Easy step by step guide on how an automotive exhaust system works, though appearances may vary, the concept is the same for most vehicles.
- Once exhaust gases are generated
from an internal combustion engine
, the exhaust system is responsible for
routing these gases from the engine. The process begins as the exhaust valve
opens and releases hot gases into a exhaust manifold which is connected to the
cylinder head. An exhaust manifold is bolted to the cylinder head,
and is used to gather exhaust gases from the cylinder ports and collected into one location.
Step 2 - After collecting exhaust gases, the
manifold disperses them at the manifold flange connection.
Step 3 - Then, these gases are collected at the
flange as they enter the head pipe which bolts to the manifold flange.
Exhaust Manifold Flange
Step 4 - Exhaust gases then travel to the
Exhaust System Head Pipe
which houses the
. There is a primary sensor located on the head pipe, this device is shielded from the body using a heat shield.
Step 5 - Once the gases are treated by the
catalytic converter and read by the oxygen sensor they are released into the
primary transfer pipes.
Catalytic Converter w/Oxygen Sensor
Step 6 - A backpressure balance collector is
used to help equalize pressures which improves performance, while restricting
engine noise. (Note: Four cylinder engines are excluded from this device.)
Primary Transfer Pipes
Step 7 - Once exhaust gases have been processed
through the balance collector they travel down the secondary transfer tubes
which route over the differential or axle.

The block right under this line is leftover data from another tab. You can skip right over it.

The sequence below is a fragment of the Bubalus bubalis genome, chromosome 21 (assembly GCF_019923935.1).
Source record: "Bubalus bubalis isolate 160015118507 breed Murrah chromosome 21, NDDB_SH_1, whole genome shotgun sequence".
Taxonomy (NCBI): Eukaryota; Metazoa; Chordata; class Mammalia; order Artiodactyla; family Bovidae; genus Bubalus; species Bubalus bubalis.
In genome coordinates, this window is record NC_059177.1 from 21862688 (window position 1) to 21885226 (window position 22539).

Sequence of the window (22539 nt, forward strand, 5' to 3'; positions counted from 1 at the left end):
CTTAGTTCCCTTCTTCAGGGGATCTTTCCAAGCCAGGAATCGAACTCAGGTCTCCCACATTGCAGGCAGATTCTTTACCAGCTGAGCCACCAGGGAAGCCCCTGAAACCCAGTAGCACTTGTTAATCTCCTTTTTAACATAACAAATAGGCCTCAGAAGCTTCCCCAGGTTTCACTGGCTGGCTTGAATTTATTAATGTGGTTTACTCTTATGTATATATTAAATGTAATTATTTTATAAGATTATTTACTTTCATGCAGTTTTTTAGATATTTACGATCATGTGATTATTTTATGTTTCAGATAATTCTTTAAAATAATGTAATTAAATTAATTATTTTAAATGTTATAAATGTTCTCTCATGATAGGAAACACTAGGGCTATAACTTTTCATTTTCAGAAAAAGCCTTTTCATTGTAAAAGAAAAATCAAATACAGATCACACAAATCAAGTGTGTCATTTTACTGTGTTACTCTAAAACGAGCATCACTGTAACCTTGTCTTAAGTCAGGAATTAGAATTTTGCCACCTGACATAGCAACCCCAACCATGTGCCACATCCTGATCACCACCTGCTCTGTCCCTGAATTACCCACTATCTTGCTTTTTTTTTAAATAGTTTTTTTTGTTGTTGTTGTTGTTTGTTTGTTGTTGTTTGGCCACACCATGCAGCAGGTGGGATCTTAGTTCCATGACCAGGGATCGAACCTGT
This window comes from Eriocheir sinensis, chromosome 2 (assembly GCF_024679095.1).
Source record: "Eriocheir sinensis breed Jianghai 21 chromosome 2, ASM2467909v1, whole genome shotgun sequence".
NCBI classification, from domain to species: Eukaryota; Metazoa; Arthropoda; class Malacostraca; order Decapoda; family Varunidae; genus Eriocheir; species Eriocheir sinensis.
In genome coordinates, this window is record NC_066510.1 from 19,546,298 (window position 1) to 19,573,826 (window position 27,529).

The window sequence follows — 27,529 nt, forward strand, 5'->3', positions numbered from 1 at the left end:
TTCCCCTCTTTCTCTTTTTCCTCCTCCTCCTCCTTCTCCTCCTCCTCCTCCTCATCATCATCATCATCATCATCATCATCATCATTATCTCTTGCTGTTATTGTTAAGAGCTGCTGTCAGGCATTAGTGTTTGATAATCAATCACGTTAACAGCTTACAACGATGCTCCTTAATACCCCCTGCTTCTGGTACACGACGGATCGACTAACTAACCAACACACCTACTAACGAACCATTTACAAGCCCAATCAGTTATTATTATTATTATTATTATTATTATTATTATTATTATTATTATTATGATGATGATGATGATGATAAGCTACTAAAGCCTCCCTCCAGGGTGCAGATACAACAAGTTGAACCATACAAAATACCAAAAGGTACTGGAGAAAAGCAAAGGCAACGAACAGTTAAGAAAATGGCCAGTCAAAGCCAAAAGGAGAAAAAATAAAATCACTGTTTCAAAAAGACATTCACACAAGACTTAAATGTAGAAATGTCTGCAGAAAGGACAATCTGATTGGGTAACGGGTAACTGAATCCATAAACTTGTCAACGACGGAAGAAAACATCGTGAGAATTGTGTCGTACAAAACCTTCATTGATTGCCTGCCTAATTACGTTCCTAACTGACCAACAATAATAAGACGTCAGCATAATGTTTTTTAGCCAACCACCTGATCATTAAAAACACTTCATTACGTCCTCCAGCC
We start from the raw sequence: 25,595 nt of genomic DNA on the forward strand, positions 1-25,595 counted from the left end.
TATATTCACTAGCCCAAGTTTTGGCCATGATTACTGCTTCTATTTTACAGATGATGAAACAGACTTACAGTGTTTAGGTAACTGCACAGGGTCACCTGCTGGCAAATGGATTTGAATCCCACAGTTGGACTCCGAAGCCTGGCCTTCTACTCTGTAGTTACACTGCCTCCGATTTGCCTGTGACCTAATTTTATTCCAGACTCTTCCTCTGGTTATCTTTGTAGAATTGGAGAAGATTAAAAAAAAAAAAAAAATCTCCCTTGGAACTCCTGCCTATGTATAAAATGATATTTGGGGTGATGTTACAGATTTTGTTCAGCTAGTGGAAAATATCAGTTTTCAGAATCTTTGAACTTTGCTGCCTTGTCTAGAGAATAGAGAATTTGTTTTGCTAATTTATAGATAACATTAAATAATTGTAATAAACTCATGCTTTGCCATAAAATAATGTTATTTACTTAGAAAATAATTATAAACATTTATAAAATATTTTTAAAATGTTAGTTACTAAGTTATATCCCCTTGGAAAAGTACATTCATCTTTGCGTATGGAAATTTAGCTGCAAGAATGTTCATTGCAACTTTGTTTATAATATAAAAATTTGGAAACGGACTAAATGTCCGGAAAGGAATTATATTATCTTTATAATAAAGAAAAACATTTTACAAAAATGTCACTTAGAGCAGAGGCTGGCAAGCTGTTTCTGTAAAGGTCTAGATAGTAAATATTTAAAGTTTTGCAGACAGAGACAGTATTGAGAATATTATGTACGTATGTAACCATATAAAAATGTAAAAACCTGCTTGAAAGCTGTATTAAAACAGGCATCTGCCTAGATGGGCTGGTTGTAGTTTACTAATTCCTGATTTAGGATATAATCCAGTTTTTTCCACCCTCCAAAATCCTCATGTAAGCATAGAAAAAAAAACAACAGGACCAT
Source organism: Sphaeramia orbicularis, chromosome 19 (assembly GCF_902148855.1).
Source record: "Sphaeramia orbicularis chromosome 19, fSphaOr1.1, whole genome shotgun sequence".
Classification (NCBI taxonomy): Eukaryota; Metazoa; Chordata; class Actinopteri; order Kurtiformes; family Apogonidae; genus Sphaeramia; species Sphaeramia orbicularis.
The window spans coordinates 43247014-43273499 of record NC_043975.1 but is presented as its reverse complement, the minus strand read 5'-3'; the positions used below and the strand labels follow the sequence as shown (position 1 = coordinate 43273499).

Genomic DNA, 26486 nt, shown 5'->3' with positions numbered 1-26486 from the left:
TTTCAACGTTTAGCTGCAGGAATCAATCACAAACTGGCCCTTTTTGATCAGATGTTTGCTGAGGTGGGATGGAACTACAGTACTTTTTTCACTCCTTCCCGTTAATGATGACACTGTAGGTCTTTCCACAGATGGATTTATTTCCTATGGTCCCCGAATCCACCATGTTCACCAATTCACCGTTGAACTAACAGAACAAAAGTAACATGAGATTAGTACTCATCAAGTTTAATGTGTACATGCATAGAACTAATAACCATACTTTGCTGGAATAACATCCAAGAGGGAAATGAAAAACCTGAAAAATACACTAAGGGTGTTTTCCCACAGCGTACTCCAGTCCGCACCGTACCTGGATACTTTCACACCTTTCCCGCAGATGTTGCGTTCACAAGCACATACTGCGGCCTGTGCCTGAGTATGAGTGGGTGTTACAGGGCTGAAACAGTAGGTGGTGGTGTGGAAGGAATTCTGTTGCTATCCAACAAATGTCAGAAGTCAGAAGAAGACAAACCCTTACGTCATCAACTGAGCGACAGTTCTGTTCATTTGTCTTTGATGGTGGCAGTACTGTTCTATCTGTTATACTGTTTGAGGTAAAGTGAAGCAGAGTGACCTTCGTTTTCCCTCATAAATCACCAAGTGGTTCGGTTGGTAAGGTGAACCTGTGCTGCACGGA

Step 8 - Exhaust gases then travel into the
muffler where noise cancelling properties of the muffler help quite engine
Secondary Transfer Tubes
Step 9 - Rubber hangers are used to suspended
the system while insolating engine vibration from the vehicle.
Step 10 - Exhaust gases are released into the
atmosphere through the tail pipe which is connected to the muffler. Usually this
tail pipe is protected by shield which helps defuse the exhaust.
Exhaust System Hanger
Engines produce water and steam with the exhaust gases as a natural byproduct
of the combustion process, which can be observed from the tailpipe in the first
minutes of operation. As the engine heats up the water
is vaporized quickly so the moisture is not visible. Most exhaust systems are made of aluminium or stainless steel to prevent
corrosion. A secondary muffler
sometimes used and referred to as a resonator, which increases the muffle affect.
from exhaust gases are quite harmful and can cause complications including being
lightheaded, blurred vision and death. After the engine has cooled down,
inspect the system for cracks, holes or rust. When a new exhaust system is used
for the first few times, its normal for unusual odors to be produced for a short
There are endless configurations of exhaust systems from the very loud (free
flow, low restriction), to the barely audible depending on application and
manufacturer preference. Performance exhaust systems can vary from a free flow
muffler, to a full system including headers which
replace the more restrictive exhaust manifolds. While standard exhausts are
designed to be cost efficient, a performance
system is usually made from higher grade of materials with more performance oriented
ambitions. Consult state and federal emissions laws before modifying a vehicles
Exhaust Tail Pipe
- Defects or corrosion in the exhaust system cause exhaust gases to be inhaled
by passengers causing asphyxiation.
- When driving long distances the exhaust system can become hot, which can
ignition of dried timbers or grass under vehicle.
Article first published 2016-02-04